Monet at a Glance: A Dynamic, Ekphrastic Encounter in Michèle Roberts’s “On the Beach at Trouville”
Keywords:ekphrasis, Michèle Roberts, Claude Monet, Impressionism, “the glance”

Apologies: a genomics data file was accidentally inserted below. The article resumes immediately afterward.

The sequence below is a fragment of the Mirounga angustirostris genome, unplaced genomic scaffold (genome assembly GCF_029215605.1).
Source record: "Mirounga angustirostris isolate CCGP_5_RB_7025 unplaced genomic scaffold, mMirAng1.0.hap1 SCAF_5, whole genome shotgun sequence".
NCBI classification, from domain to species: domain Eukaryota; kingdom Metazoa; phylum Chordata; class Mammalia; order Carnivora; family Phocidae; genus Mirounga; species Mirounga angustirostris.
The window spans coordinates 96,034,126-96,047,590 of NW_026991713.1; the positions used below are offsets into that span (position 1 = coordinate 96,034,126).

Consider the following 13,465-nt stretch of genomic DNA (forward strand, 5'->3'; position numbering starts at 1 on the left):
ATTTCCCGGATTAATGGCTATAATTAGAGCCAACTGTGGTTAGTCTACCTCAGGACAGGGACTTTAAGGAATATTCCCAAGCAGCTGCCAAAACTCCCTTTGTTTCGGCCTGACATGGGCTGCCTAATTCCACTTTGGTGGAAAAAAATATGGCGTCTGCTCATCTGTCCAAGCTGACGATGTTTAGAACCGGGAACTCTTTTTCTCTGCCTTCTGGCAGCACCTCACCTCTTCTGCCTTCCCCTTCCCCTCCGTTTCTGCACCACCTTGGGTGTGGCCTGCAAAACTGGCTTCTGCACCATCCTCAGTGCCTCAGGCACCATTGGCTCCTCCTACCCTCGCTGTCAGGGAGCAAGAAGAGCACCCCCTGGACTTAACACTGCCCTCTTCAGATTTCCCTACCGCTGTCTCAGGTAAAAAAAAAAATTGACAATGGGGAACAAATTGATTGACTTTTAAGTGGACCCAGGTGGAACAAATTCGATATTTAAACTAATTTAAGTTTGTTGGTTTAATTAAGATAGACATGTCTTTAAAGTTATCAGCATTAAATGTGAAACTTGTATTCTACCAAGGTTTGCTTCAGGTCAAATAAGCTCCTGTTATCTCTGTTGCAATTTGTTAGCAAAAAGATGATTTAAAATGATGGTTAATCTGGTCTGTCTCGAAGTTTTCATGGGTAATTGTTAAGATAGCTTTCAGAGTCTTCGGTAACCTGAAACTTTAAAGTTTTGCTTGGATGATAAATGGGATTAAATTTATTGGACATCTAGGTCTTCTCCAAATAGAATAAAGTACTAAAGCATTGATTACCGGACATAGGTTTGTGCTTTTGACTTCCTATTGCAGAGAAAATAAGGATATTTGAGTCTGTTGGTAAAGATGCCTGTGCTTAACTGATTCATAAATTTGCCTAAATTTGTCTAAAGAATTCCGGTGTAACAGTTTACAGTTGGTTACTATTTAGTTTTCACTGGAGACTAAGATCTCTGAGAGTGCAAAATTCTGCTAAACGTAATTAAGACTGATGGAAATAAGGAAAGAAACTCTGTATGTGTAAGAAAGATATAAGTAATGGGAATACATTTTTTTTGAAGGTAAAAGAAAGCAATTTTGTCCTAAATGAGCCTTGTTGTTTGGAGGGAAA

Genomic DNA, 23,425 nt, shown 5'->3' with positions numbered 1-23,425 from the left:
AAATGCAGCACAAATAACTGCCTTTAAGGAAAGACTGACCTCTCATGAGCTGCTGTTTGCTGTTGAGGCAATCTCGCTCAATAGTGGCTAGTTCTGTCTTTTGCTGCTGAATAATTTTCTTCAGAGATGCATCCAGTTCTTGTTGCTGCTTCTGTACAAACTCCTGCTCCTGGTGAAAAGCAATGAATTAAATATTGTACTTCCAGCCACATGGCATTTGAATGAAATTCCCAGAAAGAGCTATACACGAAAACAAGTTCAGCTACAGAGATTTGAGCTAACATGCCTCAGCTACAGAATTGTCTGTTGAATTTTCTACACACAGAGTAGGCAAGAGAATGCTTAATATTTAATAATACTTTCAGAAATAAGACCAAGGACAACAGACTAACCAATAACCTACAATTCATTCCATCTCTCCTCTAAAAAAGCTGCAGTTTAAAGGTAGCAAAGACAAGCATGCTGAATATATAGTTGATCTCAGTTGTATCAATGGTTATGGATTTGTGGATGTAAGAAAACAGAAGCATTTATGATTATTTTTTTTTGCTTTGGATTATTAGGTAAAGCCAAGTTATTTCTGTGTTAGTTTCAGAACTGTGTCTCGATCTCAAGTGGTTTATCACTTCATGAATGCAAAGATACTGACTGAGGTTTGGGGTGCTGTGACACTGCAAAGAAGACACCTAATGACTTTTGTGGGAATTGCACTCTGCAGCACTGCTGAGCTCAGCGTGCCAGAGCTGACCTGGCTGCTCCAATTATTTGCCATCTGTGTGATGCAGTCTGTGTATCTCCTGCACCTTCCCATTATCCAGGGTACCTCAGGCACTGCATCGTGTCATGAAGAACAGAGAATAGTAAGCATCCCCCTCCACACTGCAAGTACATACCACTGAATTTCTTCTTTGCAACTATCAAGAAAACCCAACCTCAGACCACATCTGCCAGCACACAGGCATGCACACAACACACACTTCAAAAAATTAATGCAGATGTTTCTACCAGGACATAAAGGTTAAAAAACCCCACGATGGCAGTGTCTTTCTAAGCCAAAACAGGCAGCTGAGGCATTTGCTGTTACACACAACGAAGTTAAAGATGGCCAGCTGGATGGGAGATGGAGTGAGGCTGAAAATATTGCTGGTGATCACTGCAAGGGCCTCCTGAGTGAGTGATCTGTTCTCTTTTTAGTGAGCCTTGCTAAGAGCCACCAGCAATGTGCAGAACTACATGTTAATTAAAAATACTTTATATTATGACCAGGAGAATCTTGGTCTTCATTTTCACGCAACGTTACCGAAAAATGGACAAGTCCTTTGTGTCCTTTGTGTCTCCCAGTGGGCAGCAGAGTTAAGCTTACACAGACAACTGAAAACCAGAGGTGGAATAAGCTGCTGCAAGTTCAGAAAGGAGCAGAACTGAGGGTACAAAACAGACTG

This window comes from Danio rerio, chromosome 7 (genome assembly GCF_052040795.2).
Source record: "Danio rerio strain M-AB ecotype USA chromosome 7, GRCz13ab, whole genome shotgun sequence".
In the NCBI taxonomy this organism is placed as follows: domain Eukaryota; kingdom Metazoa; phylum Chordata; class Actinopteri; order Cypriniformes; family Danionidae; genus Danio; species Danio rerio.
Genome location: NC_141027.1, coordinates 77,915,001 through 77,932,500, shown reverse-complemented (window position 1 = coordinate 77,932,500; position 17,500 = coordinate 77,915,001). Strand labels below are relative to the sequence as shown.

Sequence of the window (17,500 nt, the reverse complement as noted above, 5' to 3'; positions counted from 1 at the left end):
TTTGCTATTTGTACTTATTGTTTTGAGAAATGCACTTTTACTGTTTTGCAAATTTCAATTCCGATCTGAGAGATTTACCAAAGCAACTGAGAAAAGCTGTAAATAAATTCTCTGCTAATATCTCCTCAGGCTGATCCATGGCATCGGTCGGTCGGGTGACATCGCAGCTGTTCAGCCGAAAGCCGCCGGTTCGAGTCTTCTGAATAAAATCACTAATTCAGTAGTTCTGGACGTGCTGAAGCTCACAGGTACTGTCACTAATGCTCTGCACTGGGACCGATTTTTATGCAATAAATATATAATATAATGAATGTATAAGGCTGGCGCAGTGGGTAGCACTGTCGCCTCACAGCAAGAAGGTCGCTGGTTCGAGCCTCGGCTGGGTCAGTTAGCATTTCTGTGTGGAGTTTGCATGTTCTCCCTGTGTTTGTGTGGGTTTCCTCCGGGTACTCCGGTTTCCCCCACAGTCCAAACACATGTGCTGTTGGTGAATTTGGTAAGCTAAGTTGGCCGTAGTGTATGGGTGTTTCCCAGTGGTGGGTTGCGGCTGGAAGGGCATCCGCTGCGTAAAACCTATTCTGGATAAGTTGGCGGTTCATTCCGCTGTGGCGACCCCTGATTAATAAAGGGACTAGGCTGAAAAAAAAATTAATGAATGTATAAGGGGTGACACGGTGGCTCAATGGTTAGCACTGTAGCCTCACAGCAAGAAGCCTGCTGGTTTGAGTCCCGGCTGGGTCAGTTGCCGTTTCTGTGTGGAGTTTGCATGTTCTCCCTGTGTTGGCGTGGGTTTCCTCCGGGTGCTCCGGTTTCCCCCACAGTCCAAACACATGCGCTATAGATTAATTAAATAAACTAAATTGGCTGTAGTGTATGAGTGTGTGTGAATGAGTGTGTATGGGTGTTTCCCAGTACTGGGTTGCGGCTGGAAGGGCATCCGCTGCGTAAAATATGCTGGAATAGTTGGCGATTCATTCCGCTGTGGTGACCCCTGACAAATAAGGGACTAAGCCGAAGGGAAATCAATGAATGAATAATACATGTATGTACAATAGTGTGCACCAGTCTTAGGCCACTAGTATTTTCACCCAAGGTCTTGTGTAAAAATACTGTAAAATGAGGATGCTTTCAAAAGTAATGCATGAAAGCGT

The essay analyzes Michèle Roberts’s 2012 story “On the Beach at Trouville” as an ekphrasis of Claude Monet’s early Impressionist painting, The Beach at Trouville. It first approaches the narrative though W. J. T. Mitchell’s model in which ekphrasis is understood as staging “a war of signs,” only to conclude that the dynamics between the painting and the story is too complex to be satisfactorily explained in these terms. As a result, the essay moves on to read the story as an “ekphrastic encounter” and uses Norman Bryson’s concept of the glance to account for what happens between Roberts’s text and Monet’s image. Bryson discusses the glance in opposition to the totalizing, immobile and disembodied gaze and understands it both as a way of looking and painting. The essay reveals how the glance can be used to explain important dimensions of Roberts’s ekphrastic project: its depiction of Monet’s picture as a semiotic system of arbitrary signs, its emphasis on the durational, performative aspect of painting, its insistence on the contingent nature of interpretation, and, finally, its attempts to mimic Monet’s Impressionist style. All these features, the essay argues, allow Roberts to transform her story into a dynamic scene of intermedial dialogue where word and image enter a relation of what Stephen Scobie describes as “reciprocal supplementarity.”
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